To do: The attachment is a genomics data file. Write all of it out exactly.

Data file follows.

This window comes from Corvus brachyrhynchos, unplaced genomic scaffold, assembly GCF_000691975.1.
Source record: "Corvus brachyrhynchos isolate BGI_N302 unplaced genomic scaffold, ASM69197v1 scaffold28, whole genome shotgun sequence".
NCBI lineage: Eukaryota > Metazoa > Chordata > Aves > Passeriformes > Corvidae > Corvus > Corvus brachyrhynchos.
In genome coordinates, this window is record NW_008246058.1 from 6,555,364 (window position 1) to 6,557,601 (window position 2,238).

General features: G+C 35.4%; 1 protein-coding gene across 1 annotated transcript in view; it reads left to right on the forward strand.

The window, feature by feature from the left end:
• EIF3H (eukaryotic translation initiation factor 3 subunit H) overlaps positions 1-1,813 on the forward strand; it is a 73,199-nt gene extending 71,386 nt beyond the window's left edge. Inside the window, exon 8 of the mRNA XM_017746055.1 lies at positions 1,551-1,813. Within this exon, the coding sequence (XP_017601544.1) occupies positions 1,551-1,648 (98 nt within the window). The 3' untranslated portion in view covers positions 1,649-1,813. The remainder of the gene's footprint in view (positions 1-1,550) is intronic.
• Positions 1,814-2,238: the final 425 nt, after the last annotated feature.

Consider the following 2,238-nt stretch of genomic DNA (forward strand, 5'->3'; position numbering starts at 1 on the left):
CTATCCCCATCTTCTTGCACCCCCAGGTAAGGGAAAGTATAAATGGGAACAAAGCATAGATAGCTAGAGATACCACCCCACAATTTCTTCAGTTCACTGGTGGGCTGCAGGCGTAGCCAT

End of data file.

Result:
This window comes from Corvus brachyrhynchos, unplaced genomic scaffold, assembly GCF_000691975.1.
Source record: "Corvus brachyrhynchos isolate BGI_N302 unplaced genomic scaffold, ASM69197v1 scaffold28, whole genome shotgun sequence".
NCBI lineage: Eukaryota > Metazoa > Chordata > Aves > Passeriformes > Corvidae > Corvus > Corvus brachyrhynchos.
In genome coordinates, this window is record NW_008246058.1 from 6,555,364 (window position 1) to 6,557,601 (window position 2,238).

General features: G+C 35.4%; 1 protein-coding gene across 1 annotated transcript in view; it reads left to right on the forward strand.

The window, feature by feature from the left end:
• EIF3H (eukaryotic translation initiation factor 3 subunit H) overlaps positions 1-1,813 on the forward strand; it is a 73,199-nt gene extending 71,386 nt beyond the window's left edge. Inside the window, exon 8 of the mRNA XM_017746055.1 lies at positions 1,551-1,813. Within this exon, the coding sequence (XP_017601544.1) occupies positions 1,551-1,648 (98 nt within the window). The 3' untranslated portion in view covers positions 1,649-1,813. The remainder of the gene's footprint in view (positions 1-1,550) is intronic.
• Positions 1,814-2,238: the final 425 nt, after the last annotated feature.

Consider the following 2,238-nt stretch of genomic DNA (forward strand, 5'->3'; position numbering starts at 1 on the left):
CTATCCCCATCTTCTTGCACCCCCAGGTAAGGGAAAGTATAAATGGGAACAAAGCATAGATAGCTAGAGATACCACCCCACAATTTCTTCAGTTCACTGGTGGGCTGCAGGCGTAGCCAT